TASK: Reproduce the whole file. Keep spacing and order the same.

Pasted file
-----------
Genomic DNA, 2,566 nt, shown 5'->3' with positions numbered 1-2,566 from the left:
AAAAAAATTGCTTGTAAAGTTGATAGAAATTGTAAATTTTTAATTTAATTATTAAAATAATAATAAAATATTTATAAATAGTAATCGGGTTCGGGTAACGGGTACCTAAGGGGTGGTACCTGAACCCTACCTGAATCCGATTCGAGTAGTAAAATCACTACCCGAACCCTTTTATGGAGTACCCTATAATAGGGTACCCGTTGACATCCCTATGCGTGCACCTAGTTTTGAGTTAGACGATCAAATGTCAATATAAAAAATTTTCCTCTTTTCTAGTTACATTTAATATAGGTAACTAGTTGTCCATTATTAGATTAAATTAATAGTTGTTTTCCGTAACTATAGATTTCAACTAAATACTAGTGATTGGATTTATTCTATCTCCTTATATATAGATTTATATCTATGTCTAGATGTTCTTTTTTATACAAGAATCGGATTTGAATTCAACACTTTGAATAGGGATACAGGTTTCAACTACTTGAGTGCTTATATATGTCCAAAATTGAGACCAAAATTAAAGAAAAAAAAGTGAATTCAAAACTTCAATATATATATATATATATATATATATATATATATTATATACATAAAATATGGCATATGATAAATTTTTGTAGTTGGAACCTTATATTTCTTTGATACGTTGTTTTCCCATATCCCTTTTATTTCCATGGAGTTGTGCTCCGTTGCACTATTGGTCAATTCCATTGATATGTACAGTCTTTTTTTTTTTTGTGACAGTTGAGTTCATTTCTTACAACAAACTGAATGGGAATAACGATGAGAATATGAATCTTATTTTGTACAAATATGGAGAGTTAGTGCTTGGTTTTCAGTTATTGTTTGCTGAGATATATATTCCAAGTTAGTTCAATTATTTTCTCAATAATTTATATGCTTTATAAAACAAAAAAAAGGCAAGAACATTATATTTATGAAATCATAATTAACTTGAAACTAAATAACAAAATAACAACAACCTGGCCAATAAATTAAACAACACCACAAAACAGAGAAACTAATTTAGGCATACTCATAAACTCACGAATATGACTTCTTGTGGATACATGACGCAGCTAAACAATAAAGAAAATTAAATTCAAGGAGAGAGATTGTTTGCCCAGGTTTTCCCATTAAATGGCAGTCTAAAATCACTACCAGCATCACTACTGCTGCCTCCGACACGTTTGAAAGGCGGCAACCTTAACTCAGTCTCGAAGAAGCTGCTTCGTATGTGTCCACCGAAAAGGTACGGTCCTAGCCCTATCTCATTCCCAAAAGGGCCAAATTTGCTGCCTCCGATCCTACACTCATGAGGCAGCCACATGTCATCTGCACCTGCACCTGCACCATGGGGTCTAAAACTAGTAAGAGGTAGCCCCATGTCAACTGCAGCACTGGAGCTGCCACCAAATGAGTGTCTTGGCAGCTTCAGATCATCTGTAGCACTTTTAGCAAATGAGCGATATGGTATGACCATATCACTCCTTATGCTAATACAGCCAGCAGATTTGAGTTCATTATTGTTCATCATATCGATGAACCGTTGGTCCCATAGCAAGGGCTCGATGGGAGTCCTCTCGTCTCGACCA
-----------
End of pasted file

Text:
Genomic DNA, 2,566 nt, shown 5'->3' with positions numbered 1-2,566 from the left:
AAAAAAATTGCTTGTAAAGTTGATAGAAATTGTAAATTTTTAATTTAATTATTAAAATAATAATAAAATATTTATAAATAGTAATCGGGTTCGGGTAACGGGTACCTAAGGGGTGGTACCTGAACCCTACCTGAATCCGATTCGAGTAGTAAAATCACTACCCGAACCCTTTTATGGAGTACCCTATAATAGGGTACCCGTTGACATCCCTATGCGTGCACCTAGTTTTGAGTTAGACGATCAAATGTCAATATAAAAAATTTTCCTCTTTTCTAGTTACATTTAATATAGGTAACTAGTTGTCCATTATTAGATTAAATTAATAGTTGTTTTCCGTAACTATAGATTTCAACTAAATACTAGTGATTGGATTTATTCTATCTCCTTATATATAGATTTATATCTATGTCTAGATGTTCTTTTTTATACAAGAATCGGATTTGAATTCAACACTTTGAATAGGGATACAGGTTTCAACTACTTGAGTGCTTATATATGTCCAAAATTGAGACCAAAATTAAAGAAAAAAAAGTGAATTCAAAACTTCAATATATATATATATATATATATATATATATATATTATATACATAAAATATGGCATATGATAAATTTTTGTAGTTGGAACCTTATATTTCTTTGATACGTTGTTTTCCCATATCCCTTTTATTTCCATGGAGTTGTGCTCCGTTGCACTATTGGTCAATTCCATTGATATGTACAGTCTTTTTTTTTTTTGTGACAGTTGAGTTCATTTCTTACAACAAACTGAATGGGAATAACGATGAGAATATGAATCTTATTTTGTACAAATATGGAGAGTTAGTGCTTGGTTTTCAGTTATTGTTTGCTGAGATATATATTCCAAGTTAGTTCAATTATTTTCTCAATAATTTATATGCTTTATAAAACAAAAAAAAGGCAAGAACATTATATTTATGAAATCATAATTAACTTGAAACTAAATAACAAAATAACAACAACCTGGCCAATAAATTAAACAACACCACAAAACAGAGAAACTAATTTAGGCATACTCATAAACTCACGAATATGACTTCTTGTGGATACATGACGCAGCTAAACAATAAAGAAAATTAAATTCAAGGAGAGAGATTGTTTGCCCAGGTTTTCCCATTAAATGGCAGTCTAAAATCACTACCAGCATCACTACTGCTGCCTCCGACACGTTTGAAAGGCGGCAACCTTAACTCAGTCTCGAAGAAGCTGCTTCGTATGTGTCCACCGAAAAGGTACGGTCCTAGCCCTATCTCATTCCCAAAAGGGCCAAATTTGCTGCCTCCGATCCTACACTCATGAGGCAGCCACATGTCATCTGCACCTGCACCTGCACCATGGGGTCTAAAACTAGTAAGAGGTAGCCCCATGTCAACTGCAGCACTGGAGCTGCCACCAAATGAGTGTCTTGGCAGCTTCAGATCATCTGTAGCACTTTTAGCAAATGAGCGATATGGTATGACCATATCACTCCTTATGCTAATACAGCCAGCAGATTTGAGTTCATTATTGTTCATCATATCGATGAACCGTTGGTCCCATAGCAAGGGCTCGATGGGAGTCCTCTCGTCTCGACCA